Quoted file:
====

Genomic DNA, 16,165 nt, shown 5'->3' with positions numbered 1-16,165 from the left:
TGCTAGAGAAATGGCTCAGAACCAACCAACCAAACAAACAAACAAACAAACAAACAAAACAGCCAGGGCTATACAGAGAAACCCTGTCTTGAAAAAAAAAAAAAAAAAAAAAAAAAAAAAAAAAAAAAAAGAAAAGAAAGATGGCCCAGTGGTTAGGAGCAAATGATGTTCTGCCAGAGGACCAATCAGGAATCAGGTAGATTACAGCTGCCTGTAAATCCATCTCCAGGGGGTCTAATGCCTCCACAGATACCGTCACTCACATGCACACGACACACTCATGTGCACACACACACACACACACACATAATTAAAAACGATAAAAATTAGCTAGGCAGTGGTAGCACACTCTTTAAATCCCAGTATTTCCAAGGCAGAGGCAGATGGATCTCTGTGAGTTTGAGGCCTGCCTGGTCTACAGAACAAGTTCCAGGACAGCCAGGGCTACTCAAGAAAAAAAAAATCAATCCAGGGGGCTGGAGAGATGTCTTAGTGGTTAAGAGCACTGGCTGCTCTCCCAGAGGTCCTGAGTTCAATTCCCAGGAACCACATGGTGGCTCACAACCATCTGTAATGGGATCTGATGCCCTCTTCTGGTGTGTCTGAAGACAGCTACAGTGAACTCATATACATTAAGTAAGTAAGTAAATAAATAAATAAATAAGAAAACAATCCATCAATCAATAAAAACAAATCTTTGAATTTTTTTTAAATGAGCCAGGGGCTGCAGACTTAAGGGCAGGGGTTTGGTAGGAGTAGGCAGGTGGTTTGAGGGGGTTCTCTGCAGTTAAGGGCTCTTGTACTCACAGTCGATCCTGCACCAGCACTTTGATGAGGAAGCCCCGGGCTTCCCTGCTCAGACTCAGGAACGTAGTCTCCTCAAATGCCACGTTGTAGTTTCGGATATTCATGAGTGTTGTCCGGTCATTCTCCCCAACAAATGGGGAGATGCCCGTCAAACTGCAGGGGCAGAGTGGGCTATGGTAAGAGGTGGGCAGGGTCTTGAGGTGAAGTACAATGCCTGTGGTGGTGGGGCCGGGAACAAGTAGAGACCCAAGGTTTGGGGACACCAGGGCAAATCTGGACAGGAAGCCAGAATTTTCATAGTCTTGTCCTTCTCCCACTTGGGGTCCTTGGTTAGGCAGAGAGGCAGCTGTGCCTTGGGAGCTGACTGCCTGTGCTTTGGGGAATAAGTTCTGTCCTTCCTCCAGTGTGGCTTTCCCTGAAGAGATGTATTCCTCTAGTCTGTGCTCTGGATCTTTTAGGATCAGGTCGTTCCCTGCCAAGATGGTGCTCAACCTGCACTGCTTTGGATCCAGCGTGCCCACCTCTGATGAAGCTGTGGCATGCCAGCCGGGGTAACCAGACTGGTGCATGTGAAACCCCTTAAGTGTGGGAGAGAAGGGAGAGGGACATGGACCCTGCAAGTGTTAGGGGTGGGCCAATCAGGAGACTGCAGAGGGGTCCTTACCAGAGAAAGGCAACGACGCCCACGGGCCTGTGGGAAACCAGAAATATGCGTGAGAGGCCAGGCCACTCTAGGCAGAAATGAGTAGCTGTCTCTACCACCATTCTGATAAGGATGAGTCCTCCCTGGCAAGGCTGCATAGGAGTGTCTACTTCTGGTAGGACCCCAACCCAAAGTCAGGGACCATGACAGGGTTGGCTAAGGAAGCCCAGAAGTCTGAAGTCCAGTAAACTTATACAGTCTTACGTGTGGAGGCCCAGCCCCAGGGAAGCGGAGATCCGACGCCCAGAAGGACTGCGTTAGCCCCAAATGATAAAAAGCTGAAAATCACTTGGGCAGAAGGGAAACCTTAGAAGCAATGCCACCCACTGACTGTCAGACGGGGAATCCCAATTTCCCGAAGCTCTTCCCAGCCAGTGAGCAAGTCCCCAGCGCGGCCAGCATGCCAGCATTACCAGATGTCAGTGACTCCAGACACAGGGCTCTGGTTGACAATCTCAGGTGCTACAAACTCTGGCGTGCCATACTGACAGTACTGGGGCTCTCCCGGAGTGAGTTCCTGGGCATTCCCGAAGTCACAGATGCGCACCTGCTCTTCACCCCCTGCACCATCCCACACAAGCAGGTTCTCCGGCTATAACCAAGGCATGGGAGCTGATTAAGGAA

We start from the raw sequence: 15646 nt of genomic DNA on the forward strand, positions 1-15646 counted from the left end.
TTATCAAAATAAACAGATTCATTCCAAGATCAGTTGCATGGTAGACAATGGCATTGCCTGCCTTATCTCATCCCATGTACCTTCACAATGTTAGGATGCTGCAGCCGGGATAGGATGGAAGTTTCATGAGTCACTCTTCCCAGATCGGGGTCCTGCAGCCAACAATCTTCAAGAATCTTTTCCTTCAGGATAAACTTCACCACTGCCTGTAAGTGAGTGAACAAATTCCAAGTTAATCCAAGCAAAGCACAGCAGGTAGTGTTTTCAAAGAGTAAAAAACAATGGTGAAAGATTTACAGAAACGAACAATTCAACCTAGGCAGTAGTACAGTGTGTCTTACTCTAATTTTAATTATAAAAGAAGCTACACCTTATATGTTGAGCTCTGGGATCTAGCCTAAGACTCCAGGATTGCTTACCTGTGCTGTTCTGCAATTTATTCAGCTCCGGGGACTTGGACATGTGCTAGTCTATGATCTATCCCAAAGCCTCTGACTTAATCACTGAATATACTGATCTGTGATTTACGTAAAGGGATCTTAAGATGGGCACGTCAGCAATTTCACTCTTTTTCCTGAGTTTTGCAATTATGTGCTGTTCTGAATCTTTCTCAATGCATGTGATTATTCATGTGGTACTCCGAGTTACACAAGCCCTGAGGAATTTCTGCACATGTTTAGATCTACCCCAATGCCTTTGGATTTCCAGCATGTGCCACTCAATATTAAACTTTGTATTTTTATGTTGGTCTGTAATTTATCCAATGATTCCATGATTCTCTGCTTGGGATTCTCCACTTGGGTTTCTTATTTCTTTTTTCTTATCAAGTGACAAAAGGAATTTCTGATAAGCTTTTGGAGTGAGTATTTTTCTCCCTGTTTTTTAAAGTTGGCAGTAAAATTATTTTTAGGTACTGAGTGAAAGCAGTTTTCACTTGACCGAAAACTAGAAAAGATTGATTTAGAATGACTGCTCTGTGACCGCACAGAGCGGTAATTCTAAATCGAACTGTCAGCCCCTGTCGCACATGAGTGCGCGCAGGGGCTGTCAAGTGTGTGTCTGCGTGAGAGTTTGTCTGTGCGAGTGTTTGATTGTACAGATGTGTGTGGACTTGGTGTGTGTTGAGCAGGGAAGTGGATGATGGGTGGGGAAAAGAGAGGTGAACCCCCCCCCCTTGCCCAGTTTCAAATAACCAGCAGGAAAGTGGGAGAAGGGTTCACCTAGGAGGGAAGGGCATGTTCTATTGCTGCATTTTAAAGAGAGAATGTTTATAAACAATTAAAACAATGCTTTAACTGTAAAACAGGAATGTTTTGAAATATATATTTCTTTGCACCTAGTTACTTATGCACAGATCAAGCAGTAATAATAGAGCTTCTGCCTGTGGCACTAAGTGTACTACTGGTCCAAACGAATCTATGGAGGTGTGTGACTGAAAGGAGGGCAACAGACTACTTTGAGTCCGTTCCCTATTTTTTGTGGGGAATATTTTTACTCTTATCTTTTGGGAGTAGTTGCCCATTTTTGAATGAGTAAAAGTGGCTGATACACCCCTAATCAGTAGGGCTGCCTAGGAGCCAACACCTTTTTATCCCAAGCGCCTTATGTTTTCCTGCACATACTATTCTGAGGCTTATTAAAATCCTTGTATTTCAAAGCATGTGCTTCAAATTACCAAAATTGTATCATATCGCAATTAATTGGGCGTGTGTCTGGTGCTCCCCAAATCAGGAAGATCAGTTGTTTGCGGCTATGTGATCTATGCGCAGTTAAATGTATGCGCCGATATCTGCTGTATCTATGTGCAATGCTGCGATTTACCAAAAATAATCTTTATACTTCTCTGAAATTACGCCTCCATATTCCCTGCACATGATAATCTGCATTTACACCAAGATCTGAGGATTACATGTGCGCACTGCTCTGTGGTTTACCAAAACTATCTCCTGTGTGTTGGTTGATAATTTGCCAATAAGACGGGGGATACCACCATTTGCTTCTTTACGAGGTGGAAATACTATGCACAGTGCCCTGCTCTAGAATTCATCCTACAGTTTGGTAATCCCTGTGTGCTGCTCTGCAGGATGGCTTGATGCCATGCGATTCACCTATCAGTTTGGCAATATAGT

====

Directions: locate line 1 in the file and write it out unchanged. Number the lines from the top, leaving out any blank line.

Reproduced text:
Genomic DNA, 16,165 nt, shown 5'->3' with positions numbered 1-16,165 from the left: